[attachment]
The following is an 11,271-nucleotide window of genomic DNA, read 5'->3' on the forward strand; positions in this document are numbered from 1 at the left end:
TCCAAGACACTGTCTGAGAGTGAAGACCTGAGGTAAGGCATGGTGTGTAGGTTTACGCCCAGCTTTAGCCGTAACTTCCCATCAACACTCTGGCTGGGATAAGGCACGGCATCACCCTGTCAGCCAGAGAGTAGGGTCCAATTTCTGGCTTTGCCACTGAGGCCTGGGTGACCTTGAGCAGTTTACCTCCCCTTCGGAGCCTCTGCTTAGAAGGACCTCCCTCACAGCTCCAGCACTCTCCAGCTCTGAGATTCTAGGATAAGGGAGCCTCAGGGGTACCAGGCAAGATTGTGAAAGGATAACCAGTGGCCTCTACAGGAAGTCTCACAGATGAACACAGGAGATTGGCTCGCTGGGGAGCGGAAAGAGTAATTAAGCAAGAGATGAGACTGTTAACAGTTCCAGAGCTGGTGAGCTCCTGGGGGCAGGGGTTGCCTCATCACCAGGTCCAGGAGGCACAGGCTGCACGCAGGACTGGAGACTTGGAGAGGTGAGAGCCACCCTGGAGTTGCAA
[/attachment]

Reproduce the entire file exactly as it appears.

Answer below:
The following is an 11,271-nucleotide window of genomic DNA, read 5'->3' on the forward strand; positions in this document are numbered from 1 at the left end:
TCCAAGACACTGTCTGAGAGTGAAGACCTGAGGTAAGGCATGGTGTGTAGGTTTACGCCCAGCTTTAGCCGTAACTTCCCATCAACACTCTGGCTGGGATAAGGCACGGCATCACCCTGTCAGCCAGAGAGTAGGGTCCAATTTCTGGCTTTGCCACTGAGGCCTGGGTGACCTTGAGCAGTTTACCTCCCCTTCGGAGCCTCTGCTTAGAAGGACCTCCCTCACAGCTCCAGCACTCTCCAGCTCTGAGATTCTAGGATAAGGGAGCCTCAGGGGTACCAGGCAAGATTGTGAAAGGATAACCAGTGGCCTCTACAGGAAGTCTCACAGATGAACACAGGAGATTGGCTCGCTGGGGAGCGGAAAGAGTAATTAAGCAAGAGATGAGACTGTTAACAGTTCCAGAGCTGGTGAGCTCCTGGGGGCAGGGGTTGCCTCATCACCAGGTCCAGGAGGCACAGGCTGCACGCAGGACTGGAGACTTGGAGAGGTGAGAGCCACCCTGGAGTTGCAA